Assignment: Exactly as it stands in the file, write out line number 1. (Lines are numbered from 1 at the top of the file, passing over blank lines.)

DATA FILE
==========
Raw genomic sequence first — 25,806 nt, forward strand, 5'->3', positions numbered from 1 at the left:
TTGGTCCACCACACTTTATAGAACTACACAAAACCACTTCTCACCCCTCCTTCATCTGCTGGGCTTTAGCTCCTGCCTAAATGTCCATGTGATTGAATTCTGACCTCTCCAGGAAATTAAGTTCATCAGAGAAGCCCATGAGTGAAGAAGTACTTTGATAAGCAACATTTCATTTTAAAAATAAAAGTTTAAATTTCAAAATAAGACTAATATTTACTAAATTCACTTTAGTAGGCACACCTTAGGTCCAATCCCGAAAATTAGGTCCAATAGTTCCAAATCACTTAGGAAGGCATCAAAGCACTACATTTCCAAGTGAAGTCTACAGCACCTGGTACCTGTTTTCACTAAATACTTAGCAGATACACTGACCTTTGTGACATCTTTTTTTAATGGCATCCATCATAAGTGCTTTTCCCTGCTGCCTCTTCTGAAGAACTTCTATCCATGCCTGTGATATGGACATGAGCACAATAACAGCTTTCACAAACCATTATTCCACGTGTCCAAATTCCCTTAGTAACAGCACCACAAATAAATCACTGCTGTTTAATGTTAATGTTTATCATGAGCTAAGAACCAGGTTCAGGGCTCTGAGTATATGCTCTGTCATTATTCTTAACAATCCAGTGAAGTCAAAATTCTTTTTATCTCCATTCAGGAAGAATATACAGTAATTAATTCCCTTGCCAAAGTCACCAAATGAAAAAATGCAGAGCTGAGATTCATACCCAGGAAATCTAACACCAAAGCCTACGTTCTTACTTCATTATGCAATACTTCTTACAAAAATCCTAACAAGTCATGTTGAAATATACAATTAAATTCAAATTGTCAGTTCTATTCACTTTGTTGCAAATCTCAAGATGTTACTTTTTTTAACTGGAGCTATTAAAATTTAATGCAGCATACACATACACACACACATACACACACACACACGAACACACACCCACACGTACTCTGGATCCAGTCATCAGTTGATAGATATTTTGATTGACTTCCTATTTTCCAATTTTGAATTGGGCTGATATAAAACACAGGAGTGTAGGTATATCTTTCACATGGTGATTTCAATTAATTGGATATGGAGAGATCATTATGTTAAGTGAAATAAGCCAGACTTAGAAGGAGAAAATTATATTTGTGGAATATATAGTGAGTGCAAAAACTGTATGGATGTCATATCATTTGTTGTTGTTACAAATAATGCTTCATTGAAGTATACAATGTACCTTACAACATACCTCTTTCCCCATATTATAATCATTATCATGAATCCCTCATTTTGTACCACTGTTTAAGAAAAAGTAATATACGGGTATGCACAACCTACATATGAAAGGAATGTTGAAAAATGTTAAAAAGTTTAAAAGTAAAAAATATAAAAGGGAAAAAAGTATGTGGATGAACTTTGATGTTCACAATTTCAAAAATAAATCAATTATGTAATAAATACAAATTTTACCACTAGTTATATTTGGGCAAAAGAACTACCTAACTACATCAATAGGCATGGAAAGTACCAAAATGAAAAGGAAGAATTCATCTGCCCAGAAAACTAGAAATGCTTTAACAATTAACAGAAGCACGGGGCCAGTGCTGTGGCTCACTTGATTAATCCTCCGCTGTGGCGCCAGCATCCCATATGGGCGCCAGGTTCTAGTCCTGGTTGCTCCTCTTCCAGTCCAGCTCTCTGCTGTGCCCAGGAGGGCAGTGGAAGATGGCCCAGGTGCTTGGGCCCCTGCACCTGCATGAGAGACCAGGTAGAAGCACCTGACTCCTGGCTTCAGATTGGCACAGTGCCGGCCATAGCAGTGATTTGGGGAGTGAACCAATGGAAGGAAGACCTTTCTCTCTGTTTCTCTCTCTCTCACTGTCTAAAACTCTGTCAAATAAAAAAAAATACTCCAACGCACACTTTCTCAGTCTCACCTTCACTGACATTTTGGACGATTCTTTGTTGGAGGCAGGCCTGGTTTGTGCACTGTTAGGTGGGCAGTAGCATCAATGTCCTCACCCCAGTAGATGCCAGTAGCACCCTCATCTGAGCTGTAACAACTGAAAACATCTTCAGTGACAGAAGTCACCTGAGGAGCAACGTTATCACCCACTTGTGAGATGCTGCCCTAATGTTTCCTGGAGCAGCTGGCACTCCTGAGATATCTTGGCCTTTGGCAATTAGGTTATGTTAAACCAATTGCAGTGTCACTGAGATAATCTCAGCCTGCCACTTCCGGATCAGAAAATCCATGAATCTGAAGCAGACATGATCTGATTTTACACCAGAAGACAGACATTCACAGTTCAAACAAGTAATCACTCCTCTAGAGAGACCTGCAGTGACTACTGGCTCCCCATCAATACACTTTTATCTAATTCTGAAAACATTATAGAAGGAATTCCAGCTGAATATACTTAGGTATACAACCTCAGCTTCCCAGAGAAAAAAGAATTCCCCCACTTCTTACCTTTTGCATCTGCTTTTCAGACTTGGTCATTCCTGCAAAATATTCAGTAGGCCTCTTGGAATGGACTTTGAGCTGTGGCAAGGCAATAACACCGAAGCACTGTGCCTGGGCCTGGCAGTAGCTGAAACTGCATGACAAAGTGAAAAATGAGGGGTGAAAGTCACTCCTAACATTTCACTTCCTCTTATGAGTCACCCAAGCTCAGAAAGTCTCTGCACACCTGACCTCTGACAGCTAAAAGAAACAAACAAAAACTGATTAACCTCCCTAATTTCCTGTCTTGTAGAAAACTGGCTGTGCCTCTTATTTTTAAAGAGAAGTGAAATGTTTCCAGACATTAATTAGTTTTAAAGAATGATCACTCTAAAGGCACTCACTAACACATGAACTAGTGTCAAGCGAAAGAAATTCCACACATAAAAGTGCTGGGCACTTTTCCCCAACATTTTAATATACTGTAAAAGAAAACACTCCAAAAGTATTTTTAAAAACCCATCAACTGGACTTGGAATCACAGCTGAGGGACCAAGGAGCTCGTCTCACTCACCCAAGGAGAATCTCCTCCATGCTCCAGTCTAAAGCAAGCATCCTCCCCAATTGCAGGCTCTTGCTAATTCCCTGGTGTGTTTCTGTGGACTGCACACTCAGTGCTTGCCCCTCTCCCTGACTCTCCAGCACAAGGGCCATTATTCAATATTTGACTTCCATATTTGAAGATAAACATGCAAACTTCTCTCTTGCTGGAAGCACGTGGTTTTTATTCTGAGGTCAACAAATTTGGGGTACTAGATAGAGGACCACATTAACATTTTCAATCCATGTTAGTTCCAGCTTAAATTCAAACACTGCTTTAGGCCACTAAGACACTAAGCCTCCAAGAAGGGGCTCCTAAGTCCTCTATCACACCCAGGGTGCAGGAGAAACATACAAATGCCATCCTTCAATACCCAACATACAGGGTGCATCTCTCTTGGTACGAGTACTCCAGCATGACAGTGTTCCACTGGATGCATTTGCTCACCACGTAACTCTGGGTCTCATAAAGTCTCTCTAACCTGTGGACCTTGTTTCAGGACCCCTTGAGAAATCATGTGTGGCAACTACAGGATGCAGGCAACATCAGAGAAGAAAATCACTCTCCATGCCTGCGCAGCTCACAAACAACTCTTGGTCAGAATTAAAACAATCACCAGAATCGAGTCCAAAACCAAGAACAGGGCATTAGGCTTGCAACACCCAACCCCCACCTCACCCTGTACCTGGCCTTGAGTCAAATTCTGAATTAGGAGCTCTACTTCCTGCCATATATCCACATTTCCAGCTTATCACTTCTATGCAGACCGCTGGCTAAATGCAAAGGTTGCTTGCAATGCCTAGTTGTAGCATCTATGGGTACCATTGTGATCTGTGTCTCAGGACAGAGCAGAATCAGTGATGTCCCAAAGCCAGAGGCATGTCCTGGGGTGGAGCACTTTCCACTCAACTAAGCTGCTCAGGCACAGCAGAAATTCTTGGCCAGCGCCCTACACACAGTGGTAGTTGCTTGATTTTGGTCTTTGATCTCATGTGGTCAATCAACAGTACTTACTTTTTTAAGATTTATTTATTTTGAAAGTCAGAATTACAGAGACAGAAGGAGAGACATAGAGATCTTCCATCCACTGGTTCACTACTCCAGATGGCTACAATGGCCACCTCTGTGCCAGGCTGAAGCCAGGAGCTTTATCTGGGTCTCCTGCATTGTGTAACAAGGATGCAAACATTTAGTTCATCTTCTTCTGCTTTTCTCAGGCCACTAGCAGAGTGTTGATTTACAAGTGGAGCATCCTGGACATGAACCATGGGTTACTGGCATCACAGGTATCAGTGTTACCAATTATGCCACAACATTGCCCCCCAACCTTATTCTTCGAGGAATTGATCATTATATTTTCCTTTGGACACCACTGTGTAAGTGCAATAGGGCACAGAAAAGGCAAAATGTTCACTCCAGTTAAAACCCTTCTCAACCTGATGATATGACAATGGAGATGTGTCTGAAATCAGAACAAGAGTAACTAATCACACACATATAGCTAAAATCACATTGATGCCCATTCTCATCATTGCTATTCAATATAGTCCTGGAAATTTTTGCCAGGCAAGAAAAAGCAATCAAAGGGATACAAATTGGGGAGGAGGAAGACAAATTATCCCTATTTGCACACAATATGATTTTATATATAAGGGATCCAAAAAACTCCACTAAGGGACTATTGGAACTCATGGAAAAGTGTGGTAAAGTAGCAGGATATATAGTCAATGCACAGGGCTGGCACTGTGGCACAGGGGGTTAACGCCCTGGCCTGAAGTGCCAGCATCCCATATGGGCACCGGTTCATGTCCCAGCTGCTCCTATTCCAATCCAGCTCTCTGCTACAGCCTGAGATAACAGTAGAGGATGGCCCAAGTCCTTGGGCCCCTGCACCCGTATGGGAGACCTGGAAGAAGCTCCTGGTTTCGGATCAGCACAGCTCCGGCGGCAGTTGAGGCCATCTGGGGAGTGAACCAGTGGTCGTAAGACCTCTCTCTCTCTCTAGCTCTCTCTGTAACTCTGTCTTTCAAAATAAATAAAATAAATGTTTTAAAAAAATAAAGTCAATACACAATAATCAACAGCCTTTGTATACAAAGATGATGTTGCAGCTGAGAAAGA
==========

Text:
Raw genomic sequence first — 25,806 nt, forward strand, 5'->3', positions numbered from 1 at the left: